Sunday, December 22, 2013

Felt-Embellished Sweater Hat

I made this last year for Anna, and I never got a post up.  I used an old sweater of mine, so I felt sort of "thrifty."  Anyway, Anna had it on today, so I had to get a picture of her!

I used the tutorial found here.  I used an existing hat as a pattern.

I simply cut the petals and center for the flower from felt using my pinking shears.  I made a line down the middle of each petal, pinned them in place, and sewed down the line using my machine.  I then folded the circle for the center of the flower to make it stand out a bit and hand-sewed it in place.

This is one of those projects that should be quick and easy, and it actually was!  As a bonus, Anna is still wearing it a year later!

Tiger Butter

This was one of my favorite candies that we would make around Christmas when I was growing up.  It is so easy and delicious.  It combines peanut butter and chocolate, so need I say more?

Tiger Butter

2 pounds almond bark
1 cup peanut butter (you can use smooth or crunchy)
1/4 cup mini chocolate chips

Grease a 9 by 13 or 10 by 15 inch pan, depending on how thick you want the candy to be.  I usually make it in a 9 by 13 so that it is about an inch thick.  Melt almond bark in microwave or on stove top according to package directions.  Add peanut butter and stir until smooth.  Spread into prepared pan.  Immediately sprinkle chocolate chips on top.  Let sit for a few minutes or until chips soften and begin to melt.  Use a knife to swirl the chocolate into the candy.  Cool until firm, then cut or break into bit-sized chunks.

Note:  sometimes my chocolate chips don't melt.  When that happens, I just pop the pan into the oven at 300 for 2 minutes and then swirl.
Friday, December 20, 2013

Mason Jar Mini Pies

Our church was preparing care packages for the college students for finals week, and I wanted to make something special to include in them.  I had been wanting to try making pies in mason jars for a long time, so I finally decided to give it a try.  I was inspired by this post here.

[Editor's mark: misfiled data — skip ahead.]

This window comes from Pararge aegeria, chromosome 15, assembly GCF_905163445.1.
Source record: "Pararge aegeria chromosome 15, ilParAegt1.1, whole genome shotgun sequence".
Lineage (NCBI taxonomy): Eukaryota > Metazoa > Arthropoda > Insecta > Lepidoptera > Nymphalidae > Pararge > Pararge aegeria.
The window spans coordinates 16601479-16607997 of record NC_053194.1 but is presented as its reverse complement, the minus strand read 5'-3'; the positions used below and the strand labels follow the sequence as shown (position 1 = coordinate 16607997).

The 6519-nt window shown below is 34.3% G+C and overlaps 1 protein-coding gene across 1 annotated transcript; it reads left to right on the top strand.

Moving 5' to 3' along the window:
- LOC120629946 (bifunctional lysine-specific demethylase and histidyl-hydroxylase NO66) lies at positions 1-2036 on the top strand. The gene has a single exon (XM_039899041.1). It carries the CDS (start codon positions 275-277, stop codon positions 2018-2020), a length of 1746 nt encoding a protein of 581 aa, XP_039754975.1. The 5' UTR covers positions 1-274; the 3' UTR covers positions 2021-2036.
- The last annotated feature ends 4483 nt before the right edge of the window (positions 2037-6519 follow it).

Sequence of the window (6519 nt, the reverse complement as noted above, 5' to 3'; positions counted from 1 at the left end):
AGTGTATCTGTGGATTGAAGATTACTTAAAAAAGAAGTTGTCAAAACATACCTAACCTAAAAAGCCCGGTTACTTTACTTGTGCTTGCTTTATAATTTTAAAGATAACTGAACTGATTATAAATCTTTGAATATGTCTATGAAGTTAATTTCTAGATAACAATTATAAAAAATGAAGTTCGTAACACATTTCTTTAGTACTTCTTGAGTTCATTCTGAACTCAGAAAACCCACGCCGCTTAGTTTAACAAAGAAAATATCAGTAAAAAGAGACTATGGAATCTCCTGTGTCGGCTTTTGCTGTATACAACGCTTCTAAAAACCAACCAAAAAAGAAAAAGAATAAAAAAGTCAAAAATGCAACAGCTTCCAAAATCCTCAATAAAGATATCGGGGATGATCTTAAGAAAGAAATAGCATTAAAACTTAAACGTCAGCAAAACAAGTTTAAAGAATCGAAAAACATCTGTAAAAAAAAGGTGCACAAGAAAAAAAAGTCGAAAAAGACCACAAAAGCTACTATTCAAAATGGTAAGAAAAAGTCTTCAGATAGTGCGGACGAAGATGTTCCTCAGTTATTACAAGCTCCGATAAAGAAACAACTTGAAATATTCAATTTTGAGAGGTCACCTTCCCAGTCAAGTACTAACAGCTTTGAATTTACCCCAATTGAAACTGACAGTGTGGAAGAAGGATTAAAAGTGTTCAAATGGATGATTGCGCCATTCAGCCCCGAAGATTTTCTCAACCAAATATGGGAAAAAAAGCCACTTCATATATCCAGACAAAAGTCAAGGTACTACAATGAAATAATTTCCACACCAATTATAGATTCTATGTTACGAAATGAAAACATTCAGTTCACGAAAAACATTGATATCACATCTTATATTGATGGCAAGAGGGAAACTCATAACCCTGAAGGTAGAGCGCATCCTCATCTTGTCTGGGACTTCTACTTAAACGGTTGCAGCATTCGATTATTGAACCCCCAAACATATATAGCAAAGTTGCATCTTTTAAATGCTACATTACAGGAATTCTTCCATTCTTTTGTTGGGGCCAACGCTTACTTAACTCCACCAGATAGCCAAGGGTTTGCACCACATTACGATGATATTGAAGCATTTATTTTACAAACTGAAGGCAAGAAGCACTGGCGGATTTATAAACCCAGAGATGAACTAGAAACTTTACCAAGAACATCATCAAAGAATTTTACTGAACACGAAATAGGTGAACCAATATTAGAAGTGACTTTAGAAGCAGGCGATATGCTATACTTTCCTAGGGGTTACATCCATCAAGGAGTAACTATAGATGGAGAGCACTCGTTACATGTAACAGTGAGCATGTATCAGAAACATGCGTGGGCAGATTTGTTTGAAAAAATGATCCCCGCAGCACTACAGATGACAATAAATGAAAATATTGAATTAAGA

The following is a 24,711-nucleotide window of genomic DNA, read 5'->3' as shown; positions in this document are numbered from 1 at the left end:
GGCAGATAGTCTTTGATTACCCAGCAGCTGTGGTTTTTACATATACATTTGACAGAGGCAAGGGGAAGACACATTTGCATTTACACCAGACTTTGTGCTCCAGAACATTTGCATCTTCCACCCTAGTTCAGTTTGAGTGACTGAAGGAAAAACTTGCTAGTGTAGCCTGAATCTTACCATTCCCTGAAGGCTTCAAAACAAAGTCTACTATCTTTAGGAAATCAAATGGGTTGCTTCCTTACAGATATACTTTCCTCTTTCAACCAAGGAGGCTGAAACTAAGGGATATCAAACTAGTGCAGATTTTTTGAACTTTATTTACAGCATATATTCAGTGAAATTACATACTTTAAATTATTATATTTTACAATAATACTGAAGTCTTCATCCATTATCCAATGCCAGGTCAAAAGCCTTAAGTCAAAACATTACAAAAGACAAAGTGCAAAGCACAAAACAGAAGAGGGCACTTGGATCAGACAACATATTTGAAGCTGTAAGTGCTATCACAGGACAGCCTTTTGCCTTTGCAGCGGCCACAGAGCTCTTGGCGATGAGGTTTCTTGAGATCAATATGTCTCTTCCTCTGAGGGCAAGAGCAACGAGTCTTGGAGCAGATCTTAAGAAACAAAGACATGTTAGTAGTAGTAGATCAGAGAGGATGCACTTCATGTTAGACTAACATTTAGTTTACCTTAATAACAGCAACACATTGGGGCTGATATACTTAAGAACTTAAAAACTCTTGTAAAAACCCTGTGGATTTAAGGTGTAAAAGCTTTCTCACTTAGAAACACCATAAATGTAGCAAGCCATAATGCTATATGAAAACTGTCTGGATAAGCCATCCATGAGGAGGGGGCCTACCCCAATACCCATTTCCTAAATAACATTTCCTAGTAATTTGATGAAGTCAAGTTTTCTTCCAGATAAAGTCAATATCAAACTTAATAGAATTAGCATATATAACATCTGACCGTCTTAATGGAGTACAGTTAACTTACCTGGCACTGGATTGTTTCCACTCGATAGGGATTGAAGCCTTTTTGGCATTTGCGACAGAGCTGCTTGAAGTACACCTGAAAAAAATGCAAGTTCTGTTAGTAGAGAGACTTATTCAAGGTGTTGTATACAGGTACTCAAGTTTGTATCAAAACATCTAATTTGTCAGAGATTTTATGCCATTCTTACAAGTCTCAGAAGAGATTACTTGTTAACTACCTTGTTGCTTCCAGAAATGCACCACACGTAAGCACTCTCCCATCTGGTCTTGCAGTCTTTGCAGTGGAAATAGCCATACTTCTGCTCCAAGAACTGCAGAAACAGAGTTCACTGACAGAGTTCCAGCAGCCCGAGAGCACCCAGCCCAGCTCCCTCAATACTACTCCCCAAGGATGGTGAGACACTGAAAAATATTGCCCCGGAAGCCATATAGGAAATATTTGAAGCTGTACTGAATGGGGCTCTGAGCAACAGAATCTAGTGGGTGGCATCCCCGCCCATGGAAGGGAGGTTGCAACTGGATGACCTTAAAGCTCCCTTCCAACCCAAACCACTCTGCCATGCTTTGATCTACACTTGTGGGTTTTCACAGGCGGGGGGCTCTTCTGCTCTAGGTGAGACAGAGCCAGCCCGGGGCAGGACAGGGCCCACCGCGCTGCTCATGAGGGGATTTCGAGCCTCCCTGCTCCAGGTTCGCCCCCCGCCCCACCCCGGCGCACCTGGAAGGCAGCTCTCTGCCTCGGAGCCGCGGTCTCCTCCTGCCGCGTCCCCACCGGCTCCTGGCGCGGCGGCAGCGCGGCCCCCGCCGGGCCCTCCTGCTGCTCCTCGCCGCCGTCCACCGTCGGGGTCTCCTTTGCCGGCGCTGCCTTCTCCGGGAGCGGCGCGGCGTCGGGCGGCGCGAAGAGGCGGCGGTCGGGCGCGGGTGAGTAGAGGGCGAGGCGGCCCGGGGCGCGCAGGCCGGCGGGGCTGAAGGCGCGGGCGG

First wash 12 four ounce mason jars, lids, and rims and dry.

Then make one recipe of Aunt Joyce's Pie Crust.  Find the recipe here.

Roll out half the dough into a circle and use the ring from your mason jar to cut the tops for your pies.

Then press dough on bottom and up the sides of the mason jars.  Place on a baking sheet.

Fill with filling of choice.  The recipe I was following recommended 1/2 cup pie filling per pie, but I found that I did not need that much.  I made the apple pie filling adapted slightly from Betty Crocker--8 Granny Smith apples, peeled & chopped, 1/4 cup flour, 2/3 cup sugar and 1/2 teaspoon each nutmeg & cinnamon.  (I had quite a bit of filling leftover.)  I recommend chopping the apples a little smaller than what you would for a regular pie--it makes it simpler to get the filling into the jars.

Place filling in crust and place a small pat of butter on top.  Then press top crust on.  I tried to do make some decorative marks on the sides with a fork, but I found that this dough will not hold the shape.  You can use a decorative stamp to vent the top or just make a couple of slits with a knife.  Sprinkle with sugar.

Then bake in oven preheated to 350 degrees for 40 - 45 minutes or until browned.

Using hot mitts to handle the jars, wipe the rims with a wet cloth, place flats on top, and screw on the lids.  (I had to push some of the crusts down a little, but it worked fine.)

Let the jars cool.  All of mine ended up sealing.  Label and decorate as desired.  I used muffin liners on top of my jars--thank you Pinterest for the idea!

Here is our "Pearce Pie" label that Maddie drew!